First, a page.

What are the parts of an appraisal?
One's home purchase can be the largest financial decision many people could ever make. It is a pretty involved transaction that requires multiple parties to make it all happen! The real estate agent is the most familiar entity in the exchange. Then, the lender provides the money required to fund the exchange. Ensuring all details of the transaction are completed and that the title is clear to transfer to the buyer from the seller is the title company.
So who makes sure the property is consistent with the purchase price? This is where the appraiser comes in. We provide an unbiased estimate of what a buyer might expect to pay - or a seller receive - for a property, where both buyer and seller are informed parties. A professional Arizona certified residential appraiser from Home Valuation Services of Arizona will ensure you, as an interested party, are informed.
Appraisals begin with the home inspection...
Our first duty is to inspect the property to ascertain its true status. We must physically see features, such as the number of bedrooms and bathrooms, the location, and so on, to ensure they really are present and are in the shape a typical buyer would expect them to be. To ensure the stated size of the property is accurate and document the layout of the house, the inspection often requires creating a sketch of the floor plan. Most importantly, the appraiser looks for any obvious amenities - or defects - that would have an impact on the value of the house.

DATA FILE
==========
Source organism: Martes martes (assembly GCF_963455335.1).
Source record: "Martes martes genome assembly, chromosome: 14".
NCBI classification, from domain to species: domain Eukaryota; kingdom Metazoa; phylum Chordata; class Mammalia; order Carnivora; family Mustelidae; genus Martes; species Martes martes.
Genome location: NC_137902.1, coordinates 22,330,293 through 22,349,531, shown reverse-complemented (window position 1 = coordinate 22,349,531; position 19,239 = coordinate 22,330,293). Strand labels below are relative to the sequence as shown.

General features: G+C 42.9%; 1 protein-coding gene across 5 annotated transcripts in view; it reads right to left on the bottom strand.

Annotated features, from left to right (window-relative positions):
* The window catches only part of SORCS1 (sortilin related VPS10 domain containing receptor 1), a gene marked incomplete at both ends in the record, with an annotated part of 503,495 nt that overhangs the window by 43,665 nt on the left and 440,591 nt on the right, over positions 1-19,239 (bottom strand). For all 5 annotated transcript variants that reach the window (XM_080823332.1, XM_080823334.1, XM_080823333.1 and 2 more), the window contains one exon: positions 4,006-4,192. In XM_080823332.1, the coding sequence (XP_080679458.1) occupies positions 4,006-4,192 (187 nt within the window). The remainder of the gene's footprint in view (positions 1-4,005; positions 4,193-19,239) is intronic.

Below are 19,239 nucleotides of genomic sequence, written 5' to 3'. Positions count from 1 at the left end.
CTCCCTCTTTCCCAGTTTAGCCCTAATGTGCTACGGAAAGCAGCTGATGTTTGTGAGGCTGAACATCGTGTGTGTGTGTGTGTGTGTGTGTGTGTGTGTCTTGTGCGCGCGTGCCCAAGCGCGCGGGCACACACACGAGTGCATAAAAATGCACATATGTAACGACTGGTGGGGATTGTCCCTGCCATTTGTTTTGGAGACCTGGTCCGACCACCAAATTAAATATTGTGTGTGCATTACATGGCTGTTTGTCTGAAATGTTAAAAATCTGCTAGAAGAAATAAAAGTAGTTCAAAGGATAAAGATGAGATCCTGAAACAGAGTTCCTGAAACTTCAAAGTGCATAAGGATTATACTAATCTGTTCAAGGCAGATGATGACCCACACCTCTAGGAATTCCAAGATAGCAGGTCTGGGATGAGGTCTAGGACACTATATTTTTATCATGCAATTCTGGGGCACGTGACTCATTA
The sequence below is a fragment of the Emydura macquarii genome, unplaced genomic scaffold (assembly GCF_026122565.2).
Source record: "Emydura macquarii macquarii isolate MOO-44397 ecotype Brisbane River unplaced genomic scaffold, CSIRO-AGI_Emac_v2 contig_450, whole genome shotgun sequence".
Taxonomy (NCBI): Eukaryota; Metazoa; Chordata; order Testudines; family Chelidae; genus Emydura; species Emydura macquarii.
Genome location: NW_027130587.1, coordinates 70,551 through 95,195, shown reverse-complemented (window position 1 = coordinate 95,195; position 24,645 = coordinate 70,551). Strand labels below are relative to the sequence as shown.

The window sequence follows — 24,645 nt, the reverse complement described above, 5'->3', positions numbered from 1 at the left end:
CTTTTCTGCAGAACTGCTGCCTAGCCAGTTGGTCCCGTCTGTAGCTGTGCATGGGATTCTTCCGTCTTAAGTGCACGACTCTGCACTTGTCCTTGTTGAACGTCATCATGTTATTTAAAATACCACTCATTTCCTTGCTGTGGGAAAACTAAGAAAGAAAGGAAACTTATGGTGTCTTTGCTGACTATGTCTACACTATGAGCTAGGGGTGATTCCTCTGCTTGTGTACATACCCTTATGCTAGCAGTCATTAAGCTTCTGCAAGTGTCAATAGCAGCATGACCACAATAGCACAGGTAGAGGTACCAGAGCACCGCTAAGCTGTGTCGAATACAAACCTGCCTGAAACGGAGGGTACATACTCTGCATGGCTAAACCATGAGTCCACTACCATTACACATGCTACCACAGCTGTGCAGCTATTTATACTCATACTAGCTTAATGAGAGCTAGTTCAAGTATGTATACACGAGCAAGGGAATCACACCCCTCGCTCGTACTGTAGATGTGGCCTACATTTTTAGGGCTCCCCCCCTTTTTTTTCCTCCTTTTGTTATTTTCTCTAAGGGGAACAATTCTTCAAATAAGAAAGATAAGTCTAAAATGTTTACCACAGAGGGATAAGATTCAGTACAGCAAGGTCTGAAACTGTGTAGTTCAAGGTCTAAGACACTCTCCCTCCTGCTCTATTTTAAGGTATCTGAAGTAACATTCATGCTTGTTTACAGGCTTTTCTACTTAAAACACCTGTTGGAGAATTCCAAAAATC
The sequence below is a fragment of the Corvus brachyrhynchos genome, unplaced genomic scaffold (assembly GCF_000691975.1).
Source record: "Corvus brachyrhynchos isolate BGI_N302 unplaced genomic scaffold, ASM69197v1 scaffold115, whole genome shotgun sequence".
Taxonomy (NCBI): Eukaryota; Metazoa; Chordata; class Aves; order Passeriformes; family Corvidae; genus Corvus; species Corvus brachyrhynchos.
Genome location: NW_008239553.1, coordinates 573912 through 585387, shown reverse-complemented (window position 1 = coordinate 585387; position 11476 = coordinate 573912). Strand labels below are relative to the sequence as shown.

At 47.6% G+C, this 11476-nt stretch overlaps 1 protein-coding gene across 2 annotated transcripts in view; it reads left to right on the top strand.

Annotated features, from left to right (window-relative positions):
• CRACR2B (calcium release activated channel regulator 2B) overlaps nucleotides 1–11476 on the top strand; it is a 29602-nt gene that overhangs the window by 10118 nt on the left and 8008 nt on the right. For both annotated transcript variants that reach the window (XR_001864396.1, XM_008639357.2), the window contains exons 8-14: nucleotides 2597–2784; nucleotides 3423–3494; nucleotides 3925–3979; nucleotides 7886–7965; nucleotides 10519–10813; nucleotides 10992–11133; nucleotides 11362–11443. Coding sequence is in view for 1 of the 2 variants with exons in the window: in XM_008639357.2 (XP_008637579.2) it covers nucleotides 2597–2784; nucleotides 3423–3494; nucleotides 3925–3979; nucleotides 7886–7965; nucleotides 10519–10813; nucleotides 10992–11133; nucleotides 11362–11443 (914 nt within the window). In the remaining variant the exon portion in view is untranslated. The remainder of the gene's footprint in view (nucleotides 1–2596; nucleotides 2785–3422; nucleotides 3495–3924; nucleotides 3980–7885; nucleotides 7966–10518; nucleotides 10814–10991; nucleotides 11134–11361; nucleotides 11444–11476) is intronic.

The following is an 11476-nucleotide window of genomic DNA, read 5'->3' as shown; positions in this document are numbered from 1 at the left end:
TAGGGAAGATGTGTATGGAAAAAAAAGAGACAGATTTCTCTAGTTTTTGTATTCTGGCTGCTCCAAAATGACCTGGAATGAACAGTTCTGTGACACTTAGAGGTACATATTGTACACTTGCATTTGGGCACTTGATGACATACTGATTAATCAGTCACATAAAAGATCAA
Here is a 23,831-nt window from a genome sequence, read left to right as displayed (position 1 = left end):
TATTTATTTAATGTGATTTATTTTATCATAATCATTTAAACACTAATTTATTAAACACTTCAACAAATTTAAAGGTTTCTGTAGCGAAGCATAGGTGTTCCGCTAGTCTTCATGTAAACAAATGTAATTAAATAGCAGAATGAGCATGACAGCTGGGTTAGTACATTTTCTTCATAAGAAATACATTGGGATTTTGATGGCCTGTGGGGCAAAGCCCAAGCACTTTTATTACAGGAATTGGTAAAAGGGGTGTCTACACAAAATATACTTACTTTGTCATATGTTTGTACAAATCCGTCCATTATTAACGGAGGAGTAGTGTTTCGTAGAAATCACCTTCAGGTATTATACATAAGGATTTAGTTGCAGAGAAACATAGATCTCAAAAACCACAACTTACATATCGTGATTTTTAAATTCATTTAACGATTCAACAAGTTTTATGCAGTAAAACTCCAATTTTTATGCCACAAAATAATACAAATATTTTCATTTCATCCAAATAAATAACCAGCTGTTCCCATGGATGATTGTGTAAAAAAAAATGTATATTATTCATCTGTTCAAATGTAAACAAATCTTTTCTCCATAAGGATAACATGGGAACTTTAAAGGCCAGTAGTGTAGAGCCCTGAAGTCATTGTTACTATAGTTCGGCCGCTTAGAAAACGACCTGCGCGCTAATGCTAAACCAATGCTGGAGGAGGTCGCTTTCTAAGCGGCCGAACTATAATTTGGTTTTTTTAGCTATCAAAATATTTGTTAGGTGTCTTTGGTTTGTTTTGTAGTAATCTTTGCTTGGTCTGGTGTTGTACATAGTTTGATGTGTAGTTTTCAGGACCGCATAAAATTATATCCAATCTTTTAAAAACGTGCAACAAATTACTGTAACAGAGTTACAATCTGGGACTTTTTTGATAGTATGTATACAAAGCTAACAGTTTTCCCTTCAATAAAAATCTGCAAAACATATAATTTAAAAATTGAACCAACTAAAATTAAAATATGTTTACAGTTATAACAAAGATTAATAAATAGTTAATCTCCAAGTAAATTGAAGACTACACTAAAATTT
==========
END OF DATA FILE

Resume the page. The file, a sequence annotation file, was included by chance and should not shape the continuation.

There are three approaches to value when determining the value of real property: sales comparison approach, cost approach and the income approach (when rental properties are prevalent).
Sales Comparison (most commonly used)
Appraisers are intimately familiar with the subdivisions in which they appraise. We thoroughly understand the value of certain features to the residents of that area. The appraiser looks up recent transactions in close proximity to the subject and finds properties which are 'comparable' to the subject in question. By assigning a dollar value to certain items such as square footage, extra bathrooms, hardwood floors, fireplaces or view lots (just to name a few), we add or subtract from each comparable's sales price so that they more accurately portray the features of subject.
For example: If the comparable property has an extra half bath that the subject does not, the appraiser may subtract the value of that half bath from the sales price of the comparable home. If the subject has an extra half-bathroom and the comparable does not, the appraiser might add an amount to the comparable property.
An opinion of what the subject might sell for can only be determined once all differences between the comps and the subject have been evaluated. The sales comparison approach to value is typically given the most importance when an appraisal is for a real estate purchase.